“Blessed are the Persecuted, Reviled, and Insulted”

By Akin Ojumu

In a phenomenal way, the heavens indeed proclaim the glory of the LORD, and the firmament puts on a display of His master craftsmanship. Beyond the heavens and the firmament, though, the supreme majesty of the Almighty God is also fully evident in His written Word. A pulsating harmony courses through the pages of the Holy Book, and a sonorous symphony reverberates across the 66 books of the Bible. The chapters and the verses all beat together to produce a rhythmic melody so powerful that it can transform the life of anyone who allows the sound of life to penetrate deep into their soul.

The writer of the Book of Hebrews said it the best:

“For the word of God is quick, and powerful, and sharper than any two-edged sword, piercing even to the dividing asunder of soul and spirit, and of the joints and marrow, and is a discerner of the thoughts and intents of the heart.”  (Hebrews 4:12).

It becomes quickly obvious, going through the pages of Scripture, that no ordinary mind could have put this Book together. What we have in our hands is the most beautiful Book ever compiled. It is the inerrant, infallible, and inspired Word of God. When the Bible comes alive in you, it simply blows the mind away.

That the Holy Spirit is the source and author of the Bible is evident in the four Gospels. United in intent, but unique in perspective, each Gospel writer presents a different picture of the life and work of Jesus (Rebecca Van Noord, Bible Study Magazine). Matthew presents Jesus as King, Mark shows Him as the Son of Man, Luke speaks of Him as the Healer, and John depicts Him as the Son of God. Each of the Gospels provides a rendering of the character of the Messiah.

It is magnificently awesome. Which is why the pervasiveness of motivational speeches that has taken hold in modern-day Christianity never ceases to amaze me. Rather than feed people with the living Word, “men of God” everywhere pump their audience with pep talks and rousing oratory full of human wisdom – “educated sermon,” as a friend described rightly it – which titillate the ears but are incapable of penetrating the barrier of sinful souls.

In the Sermon of the Mount, the King of kings presented to the world His royal manifesto. The “Blessed” people in the Beatitudes aren’t the powerful and the successful. Those considered blessed in Matthew 5 aren’t the prosperous and the famous. The blessed people, by God’s standard, aren’t the Gucci crowd or the Chanel lovers. In the sight of God, pastoring a megachurch, owning a private jet, living in a palatial mansion, being an alpha male, or married to a gorgeous babe aren’t listed as measures of blessedness.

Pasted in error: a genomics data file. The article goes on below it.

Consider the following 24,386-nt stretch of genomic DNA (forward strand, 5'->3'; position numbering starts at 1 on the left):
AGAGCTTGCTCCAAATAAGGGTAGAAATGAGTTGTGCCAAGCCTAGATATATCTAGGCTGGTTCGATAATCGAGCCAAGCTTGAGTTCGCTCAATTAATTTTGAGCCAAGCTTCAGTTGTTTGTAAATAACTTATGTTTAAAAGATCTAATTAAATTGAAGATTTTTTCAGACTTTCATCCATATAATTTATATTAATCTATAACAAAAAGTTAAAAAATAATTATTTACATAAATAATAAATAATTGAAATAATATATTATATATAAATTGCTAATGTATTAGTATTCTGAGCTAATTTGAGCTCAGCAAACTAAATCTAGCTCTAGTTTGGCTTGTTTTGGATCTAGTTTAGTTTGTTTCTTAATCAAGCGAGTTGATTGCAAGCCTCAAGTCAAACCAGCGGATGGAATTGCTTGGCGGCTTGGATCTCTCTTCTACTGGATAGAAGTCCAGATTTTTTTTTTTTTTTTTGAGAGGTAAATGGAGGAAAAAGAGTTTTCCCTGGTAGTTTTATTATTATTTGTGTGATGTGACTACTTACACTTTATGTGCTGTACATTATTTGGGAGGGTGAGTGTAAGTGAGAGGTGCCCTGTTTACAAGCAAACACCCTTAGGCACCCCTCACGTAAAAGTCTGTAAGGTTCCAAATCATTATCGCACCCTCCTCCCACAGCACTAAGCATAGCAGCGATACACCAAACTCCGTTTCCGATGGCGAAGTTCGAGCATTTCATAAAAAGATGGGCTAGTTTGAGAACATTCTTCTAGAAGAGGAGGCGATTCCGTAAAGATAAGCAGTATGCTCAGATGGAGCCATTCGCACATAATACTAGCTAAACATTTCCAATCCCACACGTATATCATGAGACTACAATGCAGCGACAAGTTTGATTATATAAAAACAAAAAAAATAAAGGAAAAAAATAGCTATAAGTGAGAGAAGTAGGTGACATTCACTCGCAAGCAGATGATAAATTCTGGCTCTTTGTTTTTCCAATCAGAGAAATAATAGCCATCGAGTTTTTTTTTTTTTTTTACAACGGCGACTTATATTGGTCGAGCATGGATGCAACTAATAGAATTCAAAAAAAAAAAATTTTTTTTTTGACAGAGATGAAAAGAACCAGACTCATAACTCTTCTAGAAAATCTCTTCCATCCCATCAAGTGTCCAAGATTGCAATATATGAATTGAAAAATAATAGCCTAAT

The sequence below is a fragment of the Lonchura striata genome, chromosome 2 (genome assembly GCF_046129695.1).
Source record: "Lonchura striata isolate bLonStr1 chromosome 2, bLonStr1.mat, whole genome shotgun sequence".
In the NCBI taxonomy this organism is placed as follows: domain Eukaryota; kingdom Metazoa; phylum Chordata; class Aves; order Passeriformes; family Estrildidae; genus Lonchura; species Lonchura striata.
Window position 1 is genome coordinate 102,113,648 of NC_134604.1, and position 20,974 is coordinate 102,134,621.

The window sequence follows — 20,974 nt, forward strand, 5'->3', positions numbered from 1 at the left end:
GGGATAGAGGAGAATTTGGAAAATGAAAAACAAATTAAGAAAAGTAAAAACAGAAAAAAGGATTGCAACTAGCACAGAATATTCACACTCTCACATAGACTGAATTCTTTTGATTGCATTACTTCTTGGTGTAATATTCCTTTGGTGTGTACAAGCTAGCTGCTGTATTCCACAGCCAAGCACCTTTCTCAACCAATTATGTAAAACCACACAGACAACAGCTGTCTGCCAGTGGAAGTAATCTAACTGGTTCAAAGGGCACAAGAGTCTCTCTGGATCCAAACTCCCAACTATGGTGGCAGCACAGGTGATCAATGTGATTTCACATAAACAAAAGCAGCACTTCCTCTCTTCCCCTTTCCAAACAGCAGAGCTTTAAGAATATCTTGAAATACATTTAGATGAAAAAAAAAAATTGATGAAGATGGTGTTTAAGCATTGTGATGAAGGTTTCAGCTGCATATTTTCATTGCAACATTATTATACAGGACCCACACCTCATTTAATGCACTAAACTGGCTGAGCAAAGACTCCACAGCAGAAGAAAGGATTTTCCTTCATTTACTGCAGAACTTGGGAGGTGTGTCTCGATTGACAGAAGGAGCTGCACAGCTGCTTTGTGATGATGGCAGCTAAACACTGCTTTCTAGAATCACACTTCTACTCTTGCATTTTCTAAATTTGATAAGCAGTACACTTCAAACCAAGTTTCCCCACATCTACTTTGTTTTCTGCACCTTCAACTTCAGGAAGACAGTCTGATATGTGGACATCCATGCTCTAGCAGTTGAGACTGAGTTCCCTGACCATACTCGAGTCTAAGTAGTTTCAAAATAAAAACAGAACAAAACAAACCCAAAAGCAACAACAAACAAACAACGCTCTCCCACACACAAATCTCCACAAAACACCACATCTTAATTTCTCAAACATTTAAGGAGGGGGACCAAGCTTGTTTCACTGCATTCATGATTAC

The blessed in God’s kingdom are the spiritually poor, mournful, humble people who are hungry and thirsty for righteousness. These are folks who are eagerly merciful and whose hearts have been cleansed of the filth of sin. Having been redeemed from the clutches of sin, they do not hesitate to tell others the truth, show them the errors of their ways, and plead with them to reconcile with God. Those who exhibit these traits and live in this way are the true citizens of God’s kingdom.

8. Blessed are those who have been persecuted for the sake of righteousness, for theirs is the kingdom of heaven (Matthew 5:10)

You can’t live righteously and not be hated vigorously. Those who live in a godly way in Christ Jesus will most certainly provoke a furious reaction from the sinful world. Such people are bound to be demonized not only by the world, but even by those with whom they supposedly share a common faith. For daring to go against the grain of their customs and traditions, the religious establishment will pour the venom of hate on them.

9. Blessed are you when people insult you and persecute you, and falsely say all kinds of evil against you because of Me (Matthew 5:10)

The folks who pattern their lives after the Beatitudes show they are in the world but not of the world. And for daring to be set apart for God and be different, they are buffeted with persecution and maligned in every way possible. They are the butt of cruel jokes, targets of great derision, and recipients of silly insults. Everyone who names the name of the Lord, and who keeps away from evil, will be called names. You can’t live for God and not face the wrath of the world. It comes with the territory.

Next time we’ll discuss the impact on the world of living out the Beatitudes.


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